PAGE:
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Most network equipment ready for 5G: Cisco

Most network equipment ready for 5G: Cisco

Silicon Valley company working with more than 20 network operators to offer next-generation 5G services

Cisco Systems said on Sunday it aims to disrupt the wireless radio access market led by Huawei, Ericsson, and Nokia by backing challengers who make more flexible software versions of traditional mobile gear.

Cisco, known for making networking gear that moves big volumes of data around the internet, wants a bigger share of the mobile market by backing these alternative providers rather than by making radio access equipment itself.

Its radio access network push is part of Cisco's efforts to prove to mobile network operators that investing in modern infrastructure and automation tools can help them to cope with increased data demands, while lowering costs.

The Silicon Valley company made the announcement ahead of this week's Mobile World Congress in Barcelona, where hundreds of telecom operators are looking for new ways to deal with exploding customer data demands and intense pricing pressures.

Cisco said it is working with more than 20 network operators to offer next-generation 5G services, which promise to deliver not just faster phones and video, but also connected cars and internet-connected industrial sensors over the next decade.

"Many of the things we enable you to do, you can do before 5G," Yvette Kanouff, general manager of Cisco's business unit for telecom service providers, told Reuters in an interview.

Ray Mota, an industry analyst at ACG Research, said Cisco was looking to convince operators to spend more on what he called "precursors to 5G", which solve pressing network issues but won't need to be replaced once 5G rolls out in earnest starting around 2020.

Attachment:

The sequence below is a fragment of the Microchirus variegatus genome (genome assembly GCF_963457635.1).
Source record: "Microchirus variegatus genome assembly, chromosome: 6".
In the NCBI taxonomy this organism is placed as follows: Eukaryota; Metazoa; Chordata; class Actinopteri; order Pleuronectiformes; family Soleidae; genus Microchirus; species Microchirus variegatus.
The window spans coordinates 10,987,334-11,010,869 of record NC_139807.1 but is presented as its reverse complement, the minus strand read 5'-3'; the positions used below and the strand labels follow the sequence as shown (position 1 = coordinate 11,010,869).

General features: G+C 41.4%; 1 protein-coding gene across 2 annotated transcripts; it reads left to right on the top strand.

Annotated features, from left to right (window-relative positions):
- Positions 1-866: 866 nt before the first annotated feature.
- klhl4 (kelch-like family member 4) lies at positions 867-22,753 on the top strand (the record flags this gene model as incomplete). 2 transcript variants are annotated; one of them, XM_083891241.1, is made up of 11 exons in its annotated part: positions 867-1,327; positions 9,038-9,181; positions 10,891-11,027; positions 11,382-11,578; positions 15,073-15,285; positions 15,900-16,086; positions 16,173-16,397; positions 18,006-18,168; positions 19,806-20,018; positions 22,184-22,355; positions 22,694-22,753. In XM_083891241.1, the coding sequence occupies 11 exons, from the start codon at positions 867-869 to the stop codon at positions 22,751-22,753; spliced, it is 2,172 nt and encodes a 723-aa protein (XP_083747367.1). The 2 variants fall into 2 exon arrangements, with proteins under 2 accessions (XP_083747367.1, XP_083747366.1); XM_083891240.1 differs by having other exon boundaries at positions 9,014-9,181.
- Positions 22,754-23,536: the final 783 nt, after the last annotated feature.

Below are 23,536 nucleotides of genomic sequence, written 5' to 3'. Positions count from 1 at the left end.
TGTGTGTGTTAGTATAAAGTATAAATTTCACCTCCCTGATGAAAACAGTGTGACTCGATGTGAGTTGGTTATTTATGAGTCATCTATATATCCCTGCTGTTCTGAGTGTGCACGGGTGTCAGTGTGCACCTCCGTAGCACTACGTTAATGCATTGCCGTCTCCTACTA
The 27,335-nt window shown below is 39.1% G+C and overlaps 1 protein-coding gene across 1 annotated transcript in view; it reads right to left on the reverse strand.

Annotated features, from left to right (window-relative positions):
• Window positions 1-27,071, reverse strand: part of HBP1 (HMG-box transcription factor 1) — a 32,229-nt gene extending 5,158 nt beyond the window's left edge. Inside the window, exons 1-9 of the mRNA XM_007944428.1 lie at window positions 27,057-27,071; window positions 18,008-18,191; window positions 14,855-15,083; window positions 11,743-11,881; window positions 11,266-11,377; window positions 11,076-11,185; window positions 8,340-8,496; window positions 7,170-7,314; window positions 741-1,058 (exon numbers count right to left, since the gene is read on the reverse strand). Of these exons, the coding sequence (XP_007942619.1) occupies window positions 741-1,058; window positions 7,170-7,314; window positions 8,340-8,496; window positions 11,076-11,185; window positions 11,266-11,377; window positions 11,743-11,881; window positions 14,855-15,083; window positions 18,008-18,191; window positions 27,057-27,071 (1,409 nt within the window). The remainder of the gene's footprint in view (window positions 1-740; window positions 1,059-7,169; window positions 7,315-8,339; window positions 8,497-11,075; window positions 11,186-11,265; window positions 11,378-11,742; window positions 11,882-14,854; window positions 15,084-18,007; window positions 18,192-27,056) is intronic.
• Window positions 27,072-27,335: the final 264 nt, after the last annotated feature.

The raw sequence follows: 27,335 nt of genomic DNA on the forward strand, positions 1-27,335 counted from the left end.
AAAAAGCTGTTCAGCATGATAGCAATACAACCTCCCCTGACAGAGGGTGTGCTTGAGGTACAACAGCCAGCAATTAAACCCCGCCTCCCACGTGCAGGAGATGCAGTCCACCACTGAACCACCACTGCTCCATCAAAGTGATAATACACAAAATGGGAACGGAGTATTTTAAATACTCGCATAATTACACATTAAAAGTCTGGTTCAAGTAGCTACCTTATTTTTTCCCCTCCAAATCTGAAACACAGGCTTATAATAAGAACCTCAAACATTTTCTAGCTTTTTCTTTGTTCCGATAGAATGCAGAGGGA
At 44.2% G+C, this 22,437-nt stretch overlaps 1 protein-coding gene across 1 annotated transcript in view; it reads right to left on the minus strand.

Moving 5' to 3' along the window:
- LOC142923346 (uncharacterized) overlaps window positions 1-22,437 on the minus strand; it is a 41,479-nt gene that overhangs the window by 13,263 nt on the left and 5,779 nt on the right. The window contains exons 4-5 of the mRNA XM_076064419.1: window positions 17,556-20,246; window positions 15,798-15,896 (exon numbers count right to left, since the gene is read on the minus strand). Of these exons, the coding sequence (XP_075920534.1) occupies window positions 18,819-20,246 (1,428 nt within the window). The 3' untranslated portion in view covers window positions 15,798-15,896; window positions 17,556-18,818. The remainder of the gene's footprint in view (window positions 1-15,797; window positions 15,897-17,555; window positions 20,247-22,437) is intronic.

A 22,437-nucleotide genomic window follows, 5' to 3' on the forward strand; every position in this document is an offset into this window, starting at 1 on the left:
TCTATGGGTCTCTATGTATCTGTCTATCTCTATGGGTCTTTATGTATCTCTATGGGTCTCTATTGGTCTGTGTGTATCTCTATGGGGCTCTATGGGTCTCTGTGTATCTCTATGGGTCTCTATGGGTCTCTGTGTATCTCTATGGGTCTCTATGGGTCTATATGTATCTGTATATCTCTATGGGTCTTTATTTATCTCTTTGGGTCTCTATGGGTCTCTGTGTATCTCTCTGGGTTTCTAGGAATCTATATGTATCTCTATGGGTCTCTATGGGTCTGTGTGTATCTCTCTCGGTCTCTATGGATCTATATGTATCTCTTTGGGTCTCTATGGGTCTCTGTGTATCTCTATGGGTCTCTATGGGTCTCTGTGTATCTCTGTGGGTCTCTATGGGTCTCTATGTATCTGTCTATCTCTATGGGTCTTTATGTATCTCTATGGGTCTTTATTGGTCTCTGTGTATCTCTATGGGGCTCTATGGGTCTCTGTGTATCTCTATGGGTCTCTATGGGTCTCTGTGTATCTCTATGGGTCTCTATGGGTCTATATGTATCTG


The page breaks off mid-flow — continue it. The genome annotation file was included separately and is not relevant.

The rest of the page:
Ovum, another research firm, said Cisco's message was that "an operator can deliver much of the functionality of 5G, with up to 85 percent of its features, today."

So-called virtual Radio Access Network (vRAN) providers include mobile industry outsiders like Intel, Red Hat, Mavenir, Phazr, and Tech Mahindra which seek to replace proprietary wireless radios made by the mobile industry's big three with cloud-based software.

Virtual radio gear enables customers to rely on commodity computer hardware, cutting out big costs for mobile networks.

Cisco's effort is supported by Indian operator Reliance Jio, which since 2016 has up-ended the country's mobile market by building a state-of-the-art 4G network and giving away free voice and data services for six months to win a wide following.

Cisco's bid to open up the market puts it in competition with the big mobile equipment vendors, including No. 2 ranked Ericsson. Cisco also has a two-year-old joint sales pact with Ericsson in which they cooperate on 160 current deals, Kanouff said.

Network market research firm Dell'Oro estimates that revenue from Radio Access Network (RAN) equipment - which has declined in recent years - is set to stabilise before growing modestly to around $30.5 billion by 2022 as 5G commercial networks take off.

Reporting by Eric Auchard. Editing by Jane Merriman.

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Tags ciscoMobile World Congress5GYvette KanouffACG Research

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